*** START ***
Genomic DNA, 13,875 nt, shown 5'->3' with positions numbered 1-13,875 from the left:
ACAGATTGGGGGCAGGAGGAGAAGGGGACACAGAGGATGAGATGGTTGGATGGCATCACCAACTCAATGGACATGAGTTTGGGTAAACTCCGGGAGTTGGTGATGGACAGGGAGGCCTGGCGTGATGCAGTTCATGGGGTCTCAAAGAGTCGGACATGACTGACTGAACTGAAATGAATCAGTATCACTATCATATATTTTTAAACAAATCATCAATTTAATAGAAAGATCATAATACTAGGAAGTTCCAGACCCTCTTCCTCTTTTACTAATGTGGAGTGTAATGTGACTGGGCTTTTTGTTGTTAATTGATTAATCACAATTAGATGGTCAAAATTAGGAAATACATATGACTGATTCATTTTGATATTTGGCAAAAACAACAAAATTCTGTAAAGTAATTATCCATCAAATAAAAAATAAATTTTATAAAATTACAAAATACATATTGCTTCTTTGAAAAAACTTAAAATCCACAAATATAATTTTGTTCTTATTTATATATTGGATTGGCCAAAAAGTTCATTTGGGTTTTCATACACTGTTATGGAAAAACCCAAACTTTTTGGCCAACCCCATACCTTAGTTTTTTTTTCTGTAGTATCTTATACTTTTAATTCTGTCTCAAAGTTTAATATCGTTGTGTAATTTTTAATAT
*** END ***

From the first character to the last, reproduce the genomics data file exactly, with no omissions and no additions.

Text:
Genomic DNA, 13,875 nt, shown 5'->3' with positions numbered 1-13,875 from the left:
ACAGATTGGGGGCAGGAGGAGAAGGGGACACAGAGGATGAGATGGTTGGATGGCATCACCAACTCAATGGACATGAGTTTGGGTAAACTCCGGGAGTTGGTGATGGACAGGGAGGCCTGGCGTGATGCAGTTCATGGGGTCTCAAAGAGTCGGACATGACTGACTGAACTGAAATGAATCAGTATCACTATCATATATTTTTAAACAAATCATCAATTTAATAGAAAGATCATAATACTAGGAAGTTCCAGACCCTCTTCCTCTTTTACTAATGTGGAGTGTAATGTGACTGGGCTTTTTGTTGTTAATTGATTAATCACAATTAGATGGTCAAAATTAGGAAATACATATGACTGATTCATTTTGATATTTGGCAAAAACAACAAAATTCTGTAAAGTAATTATCCATCAAATAAAAAATAAATTTTATAAAATTACAAAATACATATTGCTTCTTTGAAAAAACTTAAAATCCACAAATATAATTTTGTTCTTATTTATATATTGGATTGGCCAAAAAGTTCATTTGGGTTTTCATACACTGTTATGGAAAAACCCAAACTTTTTGGCCAACCCCATACCTTAGTTTTTTTTTCTGTAGTATCTTATACTTTTAATTCTGTCTCAAAGTTTAATATCGTTGTGTAATTTTTAATAT